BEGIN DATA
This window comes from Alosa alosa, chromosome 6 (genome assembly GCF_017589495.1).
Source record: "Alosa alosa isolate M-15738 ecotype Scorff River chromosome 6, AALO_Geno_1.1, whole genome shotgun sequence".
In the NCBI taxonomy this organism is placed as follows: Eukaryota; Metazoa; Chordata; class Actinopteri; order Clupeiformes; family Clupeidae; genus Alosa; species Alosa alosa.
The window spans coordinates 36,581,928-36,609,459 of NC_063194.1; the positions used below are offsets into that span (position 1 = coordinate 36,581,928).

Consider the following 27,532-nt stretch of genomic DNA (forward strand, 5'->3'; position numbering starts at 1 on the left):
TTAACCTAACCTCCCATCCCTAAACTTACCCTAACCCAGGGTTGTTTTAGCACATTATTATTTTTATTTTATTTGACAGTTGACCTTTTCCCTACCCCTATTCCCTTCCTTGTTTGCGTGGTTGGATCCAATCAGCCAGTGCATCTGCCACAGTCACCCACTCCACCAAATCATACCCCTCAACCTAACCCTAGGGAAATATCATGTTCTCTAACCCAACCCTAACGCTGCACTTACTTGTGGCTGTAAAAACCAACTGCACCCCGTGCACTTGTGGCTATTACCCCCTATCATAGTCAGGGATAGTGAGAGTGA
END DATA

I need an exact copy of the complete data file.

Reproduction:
This window comes from Alosa alosa, chromosome 6 (genome assembly GCF_017589495.1).
Source record: "Alosa alosa isolate M-15738 ecotype Scorff River chromosome 6, AALO_Geno_1.1, whole genome shotgun sequence".
In the NCBI taxonomy this organism is placed as follows: Eukaryota; Metazoa; Chordata; class Actinopteri; order Clupeiformes; family Clupeidae; genus Alosa; species Alosa alosa.
The window spans coordinates 36,581,928-36,609,459 of NC_063194.1; the positions used below are offsets into that span (position 1 = coordinate 36,581,928).

Consider the following 27,532-nt stretch of genomic DNA (forward strand, 5'->3'; position numbering starts at 1 on the left):
TTAACCTAACCTCCCATCCCTAAACTTACCCTAACCCAGGGTTGTTTTAGCACATTATTATTTTTATTTTATTTGACAGTTGACCTTTTCCCTACCCCTATTCCCTTCCTTGTTTGCGTGGTTGGATCCAATCAGCCAGTGCATCTGCCACAGTCACCCACTCCACCAAATCATACCCCTCAACCTAACCCTAGGGAAATATCATGTTCTCTAACCCAACCCTAACGCTGCACTTACTTGTGGCTGTAAAAACCAACTGCACCCCGTGCACTTGTGGCTATTACCCCCTATCATAGTCAGGGATAGTGAGAGTGA